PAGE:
Cemeteries are among my favorite places to visit and photograph. They are full of hints about the lives of the people who are buried there, and in New Mexico many are replete with decorations and symbols of remembrance that lighten the inevitable sadness that accompanies the loss of a loved one.
My recent visit to a local cemetery for this Covid Respite has a long gestation story.
As many of you know, I teach an introduction to digital photography class at the University of New Mexico Continuing Education department. During the pandemic, of course, we've had to move the class online.
In the past, it has been a two-part class of two hours once a week, with a homework assignment in between. But even before the pandemic, I had been toying with the possibility of adding a field trip (live, not virtual) to the course. When the pandemic hit, that idea had to be set aside, but as things began to improve, I was able to restructure the class and include an in-person field trip for a class this spring.
The field trip was to San Carlos Cemetery, a large cemetery not far from Balloon Fiesta Park north of Albuquerque.
It's a classic New Mexico cemetery with a lot of dirt and weeds, poured concrete headstones or simple wooden crosses with names and dates scratched in by hand.
But many of the graves are decorated with flowers and mementos, from elaborate to simple:
And the decorations range from religious/spiritual to quotidian, sometimes on the same plot:
Eight out of the ten students participated in the field trip, including one (and her husband) from Santa Fe and one from Ft. Defiance, AZ, in the Navajo Nation on the border between New Mexico and Arizona (a two and a half hour drive away). That's what I call dedication.
We were there in the early afternoon on a typical New Mexico day: hot, very windy, and mostly cloudless -- not the best conditions for great photographs. But the goal was to give the students an opportunity to practice using their cameras and, with luck, to apply some of the things they had learned in the class. I was there to encourage and consult.
The students made some good images, and it was fun to review them in the follow-up class session and see what they saw. Here are a couple of examples:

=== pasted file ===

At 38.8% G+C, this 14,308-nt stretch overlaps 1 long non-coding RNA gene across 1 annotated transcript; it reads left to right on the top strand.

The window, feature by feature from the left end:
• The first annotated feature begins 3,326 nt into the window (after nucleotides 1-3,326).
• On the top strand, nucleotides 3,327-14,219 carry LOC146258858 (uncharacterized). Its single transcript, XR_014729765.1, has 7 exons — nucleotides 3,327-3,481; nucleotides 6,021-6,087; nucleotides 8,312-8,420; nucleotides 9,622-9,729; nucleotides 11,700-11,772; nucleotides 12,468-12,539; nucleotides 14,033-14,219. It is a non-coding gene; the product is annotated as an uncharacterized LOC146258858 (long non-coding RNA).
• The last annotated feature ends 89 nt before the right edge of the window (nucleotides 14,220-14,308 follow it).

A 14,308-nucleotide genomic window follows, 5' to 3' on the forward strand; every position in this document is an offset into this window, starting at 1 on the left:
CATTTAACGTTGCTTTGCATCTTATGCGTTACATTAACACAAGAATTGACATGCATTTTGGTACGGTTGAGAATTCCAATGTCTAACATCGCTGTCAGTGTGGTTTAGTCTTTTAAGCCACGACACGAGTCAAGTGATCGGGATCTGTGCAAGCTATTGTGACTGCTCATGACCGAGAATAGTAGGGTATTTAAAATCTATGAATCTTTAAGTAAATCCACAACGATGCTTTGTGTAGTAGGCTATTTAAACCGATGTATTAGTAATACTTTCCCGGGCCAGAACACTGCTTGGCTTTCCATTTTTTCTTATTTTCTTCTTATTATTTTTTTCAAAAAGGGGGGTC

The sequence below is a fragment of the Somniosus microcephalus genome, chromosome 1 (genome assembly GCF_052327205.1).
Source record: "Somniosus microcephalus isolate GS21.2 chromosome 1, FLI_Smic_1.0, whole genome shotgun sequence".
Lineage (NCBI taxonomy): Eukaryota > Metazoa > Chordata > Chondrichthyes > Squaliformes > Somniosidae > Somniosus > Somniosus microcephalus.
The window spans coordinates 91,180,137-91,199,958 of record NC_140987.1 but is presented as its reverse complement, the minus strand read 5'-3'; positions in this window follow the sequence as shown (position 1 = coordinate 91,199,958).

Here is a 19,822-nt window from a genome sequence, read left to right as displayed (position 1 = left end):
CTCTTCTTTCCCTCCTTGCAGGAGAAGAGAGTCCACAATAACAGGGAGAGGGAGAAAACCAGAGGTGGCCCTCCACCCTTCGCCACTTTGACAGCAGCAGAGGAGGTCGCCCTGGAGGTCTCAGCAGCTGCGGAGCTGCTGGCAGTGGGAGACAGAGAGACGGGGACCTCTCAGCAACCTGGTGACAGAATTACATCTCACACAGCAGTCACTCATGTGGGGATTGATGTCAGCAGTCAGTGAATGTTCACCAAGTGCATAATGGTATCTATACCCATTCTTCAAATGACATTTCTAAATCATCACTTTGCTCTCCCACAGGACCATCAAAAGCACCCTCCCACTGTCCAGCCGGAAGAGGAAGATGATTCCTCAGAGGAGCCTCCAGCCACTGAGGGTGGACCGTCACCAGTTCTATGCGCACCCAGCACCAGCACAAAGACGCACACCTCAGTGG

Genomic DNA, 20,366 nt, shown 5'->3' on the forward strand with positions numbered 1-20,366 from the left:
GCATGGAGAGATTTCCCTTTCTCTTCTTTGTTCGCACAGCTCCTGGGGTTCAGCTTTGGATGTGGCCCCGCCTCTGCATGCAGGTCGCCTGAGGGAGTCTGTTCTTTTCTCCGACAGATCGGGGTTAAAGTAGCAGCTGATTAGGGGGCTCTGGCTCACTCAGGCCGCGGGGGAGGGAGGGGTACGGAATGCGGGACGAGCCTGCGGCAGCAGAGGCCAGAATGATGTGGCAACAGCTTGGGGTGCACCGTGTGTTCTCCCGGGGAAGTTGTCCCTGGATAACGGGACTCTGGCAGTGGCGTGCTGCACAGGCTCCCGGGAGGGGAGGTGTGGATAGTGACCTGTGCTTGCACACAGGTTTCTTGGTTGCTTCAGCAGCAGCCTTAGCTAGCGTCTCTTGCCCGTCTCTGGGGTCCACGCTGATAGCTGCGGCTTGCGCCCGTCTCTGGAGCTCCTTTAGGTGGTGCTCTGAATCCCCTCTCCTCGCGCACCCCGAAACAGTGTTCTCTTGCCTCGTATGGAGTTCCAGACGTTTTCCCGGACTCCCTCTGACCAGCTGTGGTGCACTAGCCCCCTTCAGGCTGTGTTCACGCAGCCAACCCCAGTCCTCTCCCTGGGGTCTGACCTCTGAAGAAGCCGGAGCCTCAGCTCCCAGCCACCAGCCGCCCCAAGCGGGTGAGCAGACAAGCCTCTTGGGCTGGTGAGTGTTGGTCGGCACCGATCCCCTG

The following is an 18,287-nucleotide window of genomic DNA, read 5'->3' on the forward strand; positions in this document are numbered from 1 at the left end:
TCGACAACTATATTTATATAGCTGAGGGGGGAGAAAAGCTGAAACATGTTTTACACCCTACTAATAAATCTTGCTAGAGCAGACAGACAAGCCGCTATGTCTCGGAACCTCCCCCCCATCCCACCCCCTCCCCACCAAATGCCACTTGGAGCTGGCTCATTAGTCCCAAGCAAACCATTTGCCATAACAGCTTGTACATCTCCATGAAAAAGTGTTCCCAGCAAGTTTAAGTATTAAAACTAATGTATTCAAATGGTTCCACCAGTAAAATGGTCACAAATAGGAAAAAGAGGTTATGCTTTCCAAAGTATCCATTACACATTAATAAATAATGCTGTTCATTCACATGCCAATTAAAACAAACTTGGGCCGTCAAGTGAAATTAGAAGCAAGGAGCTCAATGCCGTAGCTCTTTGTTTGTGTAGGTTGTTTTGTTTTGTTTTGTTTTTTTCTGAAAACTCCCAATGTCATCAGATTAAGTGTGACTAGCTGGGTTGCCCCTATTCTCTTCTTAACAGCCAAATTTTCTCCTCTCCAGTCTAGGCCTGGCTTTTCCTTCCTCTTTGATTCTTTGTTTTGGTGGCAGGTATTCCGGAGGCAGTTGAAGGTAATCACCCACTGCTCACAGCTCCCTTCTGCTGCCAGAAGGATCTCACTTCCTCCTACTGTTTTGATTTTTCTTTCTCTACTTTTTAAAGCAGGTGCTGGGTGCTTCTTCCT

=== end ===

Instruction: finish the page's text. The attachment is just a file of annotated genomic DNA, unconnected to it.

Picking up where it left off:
|Courtesy of Meredith Kent|
One student photographed a statue and I happened to get a picture of her as she was shooting it:
|Courtesy of Kris Monaghan|
Besides yielding interesting images, the field trip also serendipitously provided three images to illustrate how point-of-view (POV) can make a big difference in what an image communicates.
Among all the gravestones and decorations, I photographed a very large and colorful statue on one grave:
Here's how two different students photographed her:
|Courtesy of James Padilla|
|Courtesy of Leslie Dietz|
Note how the POV, as well as the placement of the statue within the frame, communicates something different in each image.
I'll close here with three images that tell a sad but perhaps redemptive story, beginning with the image at the top of this post:
On the cross, it says
July 25, 1945 - July 26, 1945
Nearby is a similar cross, with a similar inscription:
August 30, 1945 - April 6, 1946
And next to that one, another:
Antonette Dianna Duran
June 7, 1947 - June 14, 1947
I'm not sure how these three are related, since Maria and Rosemary appear to be born five weeks apart, while Antonette was born almost a year later. However, an online genealogy shows these three as children of Floran and Maria Duran, and gives Rosemary's birth date as August 30, 1944 (rather than 1945). So it's possible that Rosemary's birth date on the cross is incorrect; if so, the birth dates make more sense:
Rosemary: August 30, 1944 - April 6, 1946
Maria: July 25, 1945 - July 26, 1945
Antonette: June 7, 1947 - June 14, 1947
But whatever terrible circumstances cut these lives so short, I am heartened that today, 75 years later, someone still remembers and cares enough to put flowers on their graves.